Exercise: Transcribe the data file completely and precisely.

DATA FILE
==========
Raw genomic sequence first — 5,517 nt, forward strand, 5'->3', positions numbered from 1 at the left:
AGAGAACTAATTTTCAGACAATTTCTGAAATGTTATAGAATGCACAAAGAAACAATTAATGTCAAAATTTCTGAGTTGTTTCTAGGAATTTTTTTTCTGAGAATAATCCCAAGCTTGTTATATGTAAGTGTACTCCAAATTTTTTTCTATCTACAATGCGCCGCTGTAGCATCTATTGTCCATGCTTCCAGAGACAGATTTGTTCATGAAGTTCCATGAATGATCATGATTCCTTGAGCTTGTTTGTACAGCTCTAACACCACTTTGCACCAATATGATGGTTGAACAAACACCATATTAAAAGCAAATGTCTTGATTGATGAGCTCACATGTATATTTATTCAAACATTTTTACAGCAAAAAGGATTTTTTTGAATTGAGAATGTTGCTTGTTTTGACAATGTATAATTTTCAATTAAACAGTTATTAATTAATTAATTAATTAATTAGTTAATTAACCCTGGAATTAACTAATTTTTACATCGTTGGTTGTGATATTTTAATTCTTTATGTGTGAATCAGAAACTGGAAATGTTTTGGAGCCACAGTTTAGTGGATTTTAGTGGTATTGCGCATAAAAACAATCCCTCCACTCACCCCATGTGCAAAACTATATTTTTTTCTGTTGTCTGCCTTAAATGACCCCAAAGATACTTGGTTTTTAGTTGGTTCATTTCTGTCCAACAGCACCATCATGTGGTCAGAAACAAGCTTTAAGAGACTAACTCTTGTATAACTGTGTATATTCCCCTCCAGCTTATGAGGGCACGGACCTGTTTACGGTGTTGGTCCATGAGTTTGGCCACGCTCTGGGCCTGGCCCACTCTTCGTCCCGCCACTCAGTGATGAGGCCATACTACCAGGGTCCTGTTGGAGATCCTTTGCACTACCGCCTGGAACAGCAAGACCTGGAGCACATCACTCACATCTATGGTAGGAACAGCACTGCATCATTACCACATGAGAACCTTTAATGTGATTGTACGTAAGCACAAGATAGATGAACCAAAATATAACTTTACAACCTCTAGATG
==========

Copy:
Raw genomic sequence first — 5,517 nt, forward strand, 5'->3', positions numbered from 1 at the left:
AGAGAACTAATTTTCAGACAATTTCTGAAATGTTATAGAATGCACAAAGAAACAATTAATGTCAAAATTTCTGAGTTGTTTCTAGGAATTTTTTTTCTGAGAATAATCCCAAGCTTGTTATATGTAAGTGTACTCCAAATTTTTTTCTATCTACAATGCGCCGCTGTAGCATCTATTGTCCATGCTTCCAGAGACAGATTTGTTCATGAAGTTCCATGAATGATCATGATTCCTTGAGCTTGTTTGTACAGCTCTAACACCACTTTGCACCAATATGATGGTTGAACAAACACCATATTAAAAGCAAATGTCTTGATTGATGAGCTCACATGTATATTTATTCAAACATTTTTACAGCAAAAAGGATTTTTTTGAATTGAGAATGTTGCTTGTTTTGACAATGTATAATTTTCAATTAAACAGTTATTAATTAATTAATTAATTAATTAGTTAATTAACCCTGGAATTAACTAATTTTTACATCGTTGGTTGTGATATTTTAATTCTTTATGTGTGAATCAGAAACTGGAAATGTTTTGGAGCCACAGTTTAGTGGATTTTAGTGGTATTGCGCATAAAAACAATCCCTCCACTCACCCCATGTGCAAAACTATATTTTTTTCTGTTGTCTGCCTTAAATGACCCCAAAGATACTTGGTTTTTAGTTGGTTCATTTCTGTCCAACAGCACCATCATGTGGTCAGAAACAAGCTTTAAGAGACTAACTCTTGTATAACTGTGTATATTCCCCTCCAGCTTATGAGGGCACGGACCTGTTTACGGTGTTGGTCCATGAGTTTGGCCACGCTCTGGGCCTGGCCCACTCTTCGTCCCGCCACTCAGTGATGAGGCCATACTACCAGGGTCCTGTTGGAGATCCTTTGCACTACCGCCTGGAACAGCAAGACCTGGAGCACATCACTCACATCTATGGTAGGAACAGCACTGCATCATTACCACATGAGAACCTTTAATGTGATTGTACGTAAGCACAAGATAGATGAACCAAAATATAACTTTACAACCTCTAGATG